Colors Equal More Direct Mail Opens

Studies have shown that using color on the outside of your direct mail envelope equals higher open rates. In fact, one study found that 69% of people are more likely to open a mail piece with color text and graphics on the front than they are when the envelope is plain.*
Adding color can make a huge difference in your bottom line. Even if your conversion rate remains the same, by doubling the number of people who open your direct mail letter or package, you double the sales from that campaign.

How can you add color to your envelopes?
• Graphics and images
• Color banners
• Company logos
• Patterned backgrounds
• Brightly colored indicia
• Outlines of the state in which they live
These are simple changes that can yield big results. Why not try color on your next envelope and see what a difference it makes for you?

*Leflein Associates Mail Openability Study


Save the Planet! Print Something!

We’re all used to hearing the phrase, “Go Green! Go Paperless!” But did you know that collective investment in paper-based products actually helps the environment? It’s true.

The most valuable resource our planet has is real estate. Undeveloped land is ripe for sale for agricultural use or land development. With that development comes mass deforestation. Since 60% of our nation’s forests are commercially owned, those forests need to produce income for their owners or they are at risk. Therefore when you invest in forest-based products such as direct mail, marketing collateral, or point-of-purchase displays, you are protecting our nation’s forests by supporting the market for the products forest resources produce.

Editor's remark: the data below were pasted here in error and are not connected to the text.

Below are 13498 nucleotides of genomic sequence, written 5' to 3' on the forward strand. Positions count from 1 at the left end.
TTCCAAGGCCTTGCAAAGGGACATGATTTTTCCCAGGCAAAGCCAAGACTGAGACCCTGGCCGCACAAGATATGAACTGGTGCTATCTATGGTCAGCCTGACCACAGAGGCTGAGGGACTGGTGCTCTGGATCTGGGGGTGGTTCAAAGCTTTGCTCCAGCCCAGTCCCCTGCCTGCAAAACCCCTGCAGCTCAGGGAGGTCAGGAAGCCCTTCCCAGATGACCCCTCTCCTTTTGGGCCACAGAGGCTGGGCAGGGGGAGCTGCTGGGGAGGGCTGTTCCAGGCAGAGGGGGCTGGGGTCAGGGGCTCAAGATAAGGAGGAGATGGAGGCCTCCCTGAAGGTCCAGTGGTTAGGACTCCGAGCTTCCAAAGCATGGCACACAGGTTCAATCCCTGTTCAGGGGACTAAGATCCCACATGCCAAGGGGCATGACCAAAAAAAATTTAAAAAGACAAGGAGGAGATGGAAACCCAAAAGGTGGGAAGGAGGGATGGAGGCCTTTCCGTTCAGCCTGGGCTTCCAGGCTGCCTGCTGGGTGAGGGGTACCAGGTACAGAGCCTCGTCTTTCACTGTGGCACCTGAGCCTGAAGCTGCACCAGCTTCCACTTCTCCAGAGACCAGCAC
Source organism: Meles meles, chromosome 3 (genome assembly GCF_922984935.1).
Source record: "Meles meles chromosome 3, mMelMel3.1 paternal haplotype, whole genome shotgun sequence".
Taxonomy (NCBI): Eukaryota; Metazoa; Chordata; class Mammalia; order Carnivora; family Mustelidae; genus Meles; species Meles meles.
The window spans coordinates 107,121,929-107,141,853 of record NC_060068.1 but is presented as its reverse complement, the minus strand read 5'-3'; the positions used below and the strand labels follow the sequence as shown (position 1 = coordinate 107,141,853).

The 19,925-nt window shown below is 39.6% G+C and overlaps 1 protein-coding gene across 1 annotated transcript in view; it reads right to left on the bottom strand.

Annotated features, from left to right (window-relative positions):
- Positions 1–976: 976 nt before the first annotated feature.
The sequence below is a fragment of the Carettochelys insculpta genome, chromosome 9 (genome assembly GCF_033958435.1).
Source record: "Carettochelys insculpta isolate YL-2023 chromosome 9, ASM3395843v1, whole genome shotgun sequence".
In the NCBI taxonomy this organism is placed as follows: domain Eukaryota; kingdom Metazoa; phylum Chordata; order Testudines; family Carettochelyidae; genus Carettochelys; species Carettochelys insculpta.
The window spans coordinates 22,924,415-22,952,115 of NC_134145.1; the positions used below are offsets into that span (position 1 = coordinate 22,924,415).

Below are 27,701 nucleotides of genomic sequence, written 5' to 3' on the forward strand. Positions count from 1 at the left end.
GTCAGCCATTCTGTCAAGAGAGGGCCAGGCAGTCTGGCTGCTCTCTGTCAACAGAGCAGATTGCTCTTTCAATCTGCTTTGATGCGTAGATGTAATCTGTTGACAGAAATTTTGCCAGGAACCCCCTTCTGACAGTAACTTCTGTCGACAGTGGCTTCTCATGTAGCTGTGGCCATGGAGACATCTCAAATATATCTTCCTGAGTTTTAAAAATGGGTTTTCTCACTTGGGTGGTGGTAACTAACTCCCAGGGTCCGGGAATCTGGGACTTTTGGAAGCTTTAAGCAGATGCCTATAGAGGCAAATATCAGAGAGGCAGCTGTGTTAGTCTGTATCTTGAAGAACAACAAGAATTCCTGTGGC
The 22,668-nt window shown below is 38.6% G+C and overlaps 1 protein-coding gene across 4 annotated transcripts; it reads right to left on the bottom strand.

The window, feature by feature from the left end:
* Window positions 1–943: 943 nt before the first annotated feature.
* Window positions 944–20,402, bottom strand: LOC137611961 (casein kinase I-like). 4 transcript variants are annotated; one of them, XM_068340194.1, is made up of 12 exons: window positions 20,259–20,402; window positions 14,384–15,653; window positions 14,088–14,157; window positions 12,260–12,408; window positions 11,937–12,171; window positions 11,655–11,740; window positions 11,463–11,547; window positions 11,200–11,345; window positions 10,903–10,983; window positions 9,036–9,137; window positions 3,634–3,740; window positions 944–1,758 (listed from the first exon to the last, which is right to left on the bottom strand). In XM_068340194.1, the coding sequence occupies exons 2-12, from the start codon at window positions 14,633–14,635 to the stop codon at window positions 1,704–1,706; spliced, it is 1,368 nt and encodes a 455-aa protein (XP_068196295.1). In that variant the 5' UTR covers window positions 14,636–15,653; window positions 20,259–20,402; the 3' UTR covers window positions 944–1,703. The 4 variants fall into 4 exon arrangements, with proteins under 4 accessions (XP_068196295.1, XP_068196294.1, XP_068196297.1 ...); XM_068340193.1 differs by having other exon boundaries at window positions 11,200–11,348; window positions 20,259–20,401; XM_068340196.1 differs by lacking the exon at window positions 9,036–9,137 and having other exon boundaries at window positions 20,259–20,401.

But isn’t harvesting of trees for fiber bad for the environment? If you have images of clear-cutting from the early 1900s, you can get them out of your head. Today’s forest harvesting is done responsibly, often using selective harvesting techniques. Forests are also being harvested using certified sustainable forest management practices.

With sustainable forestry, forests are managed by professional foresters to actually improve forest health. In this process, foresters look at the natural diversity of the forest, the topography and riparian areas, and the needs of local wildlife. They balance those needs with their forest management goals. By removing specific trees and opening up the forest floor to more sunlight, for example, foresters can improve habitat for specific species of birds; encourage proliferation of grasses, berry bushes, and other food sources; and provide protection and nesting areas for small animals and birds.

Forests can be harvested in different ways to promote different mixes of species depending on the desires of the landowners. Special care is taken to protect watersheds and naturally occurring riparian areas.

Sustainable forestry also targets diseased trees and can remove them before diseases spread, creating healthier forests.

To optimize the value that your paper purchases provide to the environment, you can purchase paper certified through the Forest Stewardship Council (FSC), Forest Sustainability Initiative (FSI), or other environmental certification organizations. Environmentally certified paper costs slightly more than non-certified paper, but you can be sure that the pulp used to make the paper is harvested sustainably and that the manufacturing process is environmentally sound.